Survivor STORY

What’s my feelings about [the Holocaust]? I cannot say it with words, I cannot say it with words…it’s painful to me, if any person anybody wants to say something diminishing about the Holocaust or the Jewish people, I am very sensitive about it.”

Jacob Szczupak was born in Warsaw. When World War Two broke out, his father, Schlomo, fled to the Soviet city of Brest-Litovsk. Soon after, he wrote a letter to Jacob and his mother, Miriam, beseeching them to join him. In November 1939, they did so, illegally crossing the Polish border into the Soviet Union.

Miriam gave birth to a baby boy in Brest-Litovsk. The family then departed and moved to Chernivtsi, a large city in the Soviet Republic of Ukraine. From Chernivtsi, they traveled to a small town in the Caucasus Mountains, where Schlomo worked on a collective farm, and his mother worked in a vineyard. When the Germans broke their non-aggression pact with the Soviet Union and attacked their eastern neighbor in 1941, Schlomo volunteered for the Soviet Army, leaving his family behind.

When the Caucasus region was threatened by the encroaching Nazis, Jacob, his brother, and mother fled across the Caspian Sea and wandered through the Betpak-Dala Desert of Kazakhstan, reaching the town of Chilik. They settled on a collective farm, where Jacob’s mother picked potatoes in exchange for food and shelter.

Towards the end of 1944, Miriam wrote a letter to the chairman of a nearby collective farm asking if he knew the whereabouts of her husband. Miraculously, Schlomo wrote to the same chairman asking about his wife! The chairman informed the couple of each other’s survival and helped them to exchange addresses. After the war ended in 1945, Jacob’s family was reunited.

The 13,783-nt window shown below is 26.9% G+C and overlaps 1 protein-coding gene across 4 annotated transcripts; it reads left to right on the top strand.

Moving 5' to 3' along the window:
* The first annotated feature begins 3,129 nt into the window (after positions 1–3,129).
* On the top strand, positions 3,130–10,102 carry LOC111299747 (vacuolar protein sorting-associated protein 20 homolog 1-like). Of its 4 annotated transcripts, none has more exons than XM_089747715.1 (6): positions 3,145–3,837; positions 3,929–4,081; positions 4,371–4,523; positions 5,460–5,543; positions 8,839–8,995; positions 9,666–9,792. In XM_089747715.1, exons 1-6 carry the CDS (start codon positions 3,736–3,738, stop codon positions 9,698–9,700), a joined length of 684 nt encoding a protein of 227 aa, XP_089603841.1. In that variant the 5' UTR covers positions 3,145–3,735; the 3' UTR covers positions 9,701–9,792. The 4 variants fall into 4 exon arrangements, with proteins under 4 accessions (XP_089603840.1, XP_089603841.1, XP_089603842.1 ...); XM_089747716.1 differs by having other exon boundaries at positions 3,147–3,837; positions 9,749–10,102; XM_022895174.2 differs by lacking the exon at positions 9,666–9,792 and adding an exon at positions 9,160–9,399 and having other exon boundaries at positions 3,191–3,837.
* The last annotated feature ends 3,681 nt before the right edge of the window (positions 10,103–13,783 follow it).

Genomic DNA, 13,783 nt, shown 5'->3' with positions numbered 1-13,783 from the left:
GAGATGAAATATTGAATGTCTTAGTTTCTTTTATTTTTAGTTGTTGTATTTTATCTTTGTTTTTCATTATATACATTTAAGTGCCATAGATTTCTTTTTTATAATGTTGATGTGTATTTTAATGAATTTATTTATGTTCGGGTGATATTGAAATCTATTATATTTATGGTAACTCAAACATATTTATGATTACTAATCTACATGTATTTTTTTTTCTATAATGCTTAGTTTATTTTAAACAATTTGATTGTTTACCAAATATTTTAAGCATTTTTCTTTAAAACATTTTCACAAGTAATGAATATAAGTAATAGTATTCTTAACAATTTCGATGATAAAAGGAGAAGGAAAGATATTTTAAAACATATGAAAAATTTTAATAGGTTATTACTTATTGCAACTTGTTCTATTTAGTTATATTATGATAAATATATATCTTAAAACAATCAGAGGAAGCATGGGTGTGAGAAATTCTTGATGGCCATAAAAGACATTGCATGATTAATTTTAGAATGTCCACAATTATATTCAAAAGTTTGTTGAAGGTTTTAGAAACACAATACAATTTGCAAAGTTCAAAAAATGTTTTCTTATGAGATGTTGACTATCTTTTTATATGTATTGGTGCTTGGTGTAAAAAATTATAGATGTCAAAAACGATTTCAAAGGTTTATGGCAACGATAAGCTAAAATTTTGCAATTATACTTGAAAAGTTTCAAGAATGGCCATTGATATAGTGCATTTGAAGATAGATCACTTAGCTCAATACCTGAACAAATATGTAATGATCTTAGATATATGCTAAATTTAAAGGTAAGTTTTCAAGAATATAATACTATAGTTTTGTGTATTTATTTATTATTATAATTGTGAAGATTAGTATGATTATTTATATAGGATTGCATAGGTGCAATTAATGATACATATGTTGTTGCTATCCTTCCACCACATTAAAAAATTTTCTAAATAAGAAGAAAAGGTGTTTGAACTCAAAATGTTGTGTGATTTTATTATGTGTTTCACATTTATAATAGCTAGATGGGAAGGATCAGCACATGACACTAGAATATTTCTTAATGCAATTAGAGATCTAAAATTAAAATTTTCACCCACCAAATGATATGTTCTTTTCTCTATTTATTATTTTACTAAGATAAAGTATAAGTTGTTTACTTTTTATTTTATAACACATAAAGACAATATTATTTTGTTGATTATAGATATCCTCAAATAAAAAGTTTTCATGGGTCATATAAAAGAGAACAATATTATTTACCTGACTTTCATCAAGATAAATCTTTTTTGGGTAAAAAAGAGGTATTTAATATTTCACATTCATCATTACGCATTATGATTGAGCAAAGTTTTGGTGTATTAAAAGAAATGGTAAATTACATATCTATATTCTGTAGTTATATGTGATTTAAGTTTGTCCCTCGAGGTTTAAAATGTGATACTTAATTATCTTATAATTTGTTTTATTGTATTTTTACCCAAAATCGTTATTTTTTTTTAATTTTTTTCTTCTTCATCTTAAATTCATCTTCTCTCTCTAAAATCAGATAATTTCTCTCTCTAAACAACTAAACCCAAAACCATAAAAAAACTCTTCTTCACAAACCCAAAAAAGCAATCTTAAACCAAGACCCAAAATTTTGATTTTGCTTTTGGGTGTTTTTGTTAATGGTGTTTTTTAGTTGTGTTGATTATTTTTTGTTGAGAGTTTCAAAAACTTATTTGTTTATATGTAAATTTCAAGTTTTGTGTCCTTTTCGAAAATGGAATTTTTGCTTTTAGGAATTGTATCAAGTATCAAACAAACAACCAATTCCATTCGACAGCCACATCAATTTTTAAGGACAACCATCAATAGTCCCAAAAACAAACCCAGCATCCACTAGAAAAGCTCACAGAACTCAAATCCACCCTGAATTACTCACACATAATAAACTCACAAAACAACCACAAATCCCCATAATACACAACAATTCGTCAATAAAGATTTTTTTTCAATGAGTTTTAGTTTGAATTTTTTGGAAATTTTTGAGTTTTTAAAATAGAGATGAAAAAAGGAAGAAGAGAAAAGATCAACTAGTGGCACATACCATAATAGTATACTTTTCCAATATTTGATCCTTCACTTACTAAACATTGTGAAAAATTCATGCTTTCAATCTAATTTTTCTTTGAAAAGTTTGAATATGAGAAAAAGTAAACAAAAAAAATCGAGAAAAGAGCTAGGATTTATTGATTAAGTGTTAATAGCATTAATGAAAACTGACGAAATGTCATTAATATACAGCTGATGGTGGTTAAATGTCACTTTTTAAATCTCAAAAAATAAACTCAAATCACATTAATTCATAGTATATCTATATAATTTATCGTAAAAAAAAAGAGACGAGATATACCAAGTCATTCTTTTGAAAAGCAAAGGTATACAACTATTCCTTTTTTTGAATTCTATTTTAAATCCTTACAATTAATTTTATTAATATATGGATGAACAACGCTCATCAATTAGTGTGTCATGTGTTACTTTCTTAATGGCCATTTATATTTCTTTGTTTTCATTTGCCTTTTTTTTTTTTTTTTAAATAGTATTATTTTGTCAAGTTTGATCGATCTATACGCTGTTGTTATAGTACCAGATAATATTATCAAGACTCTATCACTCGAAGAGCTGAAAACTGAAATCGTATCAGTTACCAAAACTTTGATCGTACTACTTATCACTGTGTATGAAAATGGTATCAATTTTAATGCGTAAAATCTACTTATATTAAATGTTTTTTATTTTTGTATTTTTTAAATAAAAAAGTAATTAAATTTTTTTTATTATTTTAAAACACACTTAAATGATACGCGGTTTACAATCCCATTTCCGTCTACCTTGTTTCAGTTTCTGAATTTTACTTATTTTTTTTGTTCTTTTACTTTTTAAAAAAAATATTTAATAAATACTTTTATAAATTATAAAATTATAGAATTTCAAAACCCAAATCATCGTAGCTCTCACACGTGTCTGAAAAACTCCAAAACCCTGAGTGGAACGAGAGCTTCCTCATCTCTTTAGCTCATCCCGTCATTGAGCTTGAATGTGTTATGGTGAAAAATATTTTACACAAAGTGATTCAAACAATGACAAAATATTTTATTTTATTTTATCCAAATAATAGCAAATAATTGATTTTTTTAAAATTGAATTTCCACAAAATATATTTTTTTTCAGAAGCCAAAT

Schlomo was discharged from the Soviet army in 1946 and chose to resettle in his hometown in southwestern Poland in attempt to find his family. Upon his arrival, he learned the remarkable story of their deaths…

During the war, the town mayor learned of Nazi atrocities and built a cellar under his barn to hide Jews. Jacob’s paternal grandmother and aunt hid in the cellar until 1944, when the mayor’s daughter, a Nazi collaborator, discovered them and informed the Gestapo of their location. The mayor rode on horseback into the forest and found his son, a partisan engaged in armed resistance against the occupying Germans. The son gathered his comrades and prepared to attack the Gestapo. But they were too late—the Germans had burned the barn, killing the Jews hiding inside. The partisans and mayor fled back into the woods.

Jacob’s paternal grandfather also perished during the war. Forced to construct buildings by the Germans, he fell from the fourth story on a rainy day and died.

Jacob remained in southwestern Poland with his family. His second brother was born in 1947; his father died in 1965. Under communist rule, Jews were treated fairly well in Poland; they allowed Yiddish presses and theaters to operate. Jacob attended a university and earned a Master’s Degree in Russian. He became a Yiddish and Russian teacher and married his wife, Lucy, in 1967. Jacob directed Yiddish plays and wrote for a magazine. The Six Day War occurred in the Middle East in June of that year. Israeli forces launched preemptive strikes on their hostile Arab neighbors, seizing the Gaza Strip and Sinai Peninsula in a rout of Arabic forces. The Israeli victories fueled a new bout of anti-Semitism in Poland, causing Jacob and his family to flee the country. They immigrated directly to Atlanta with the help of an aid agency.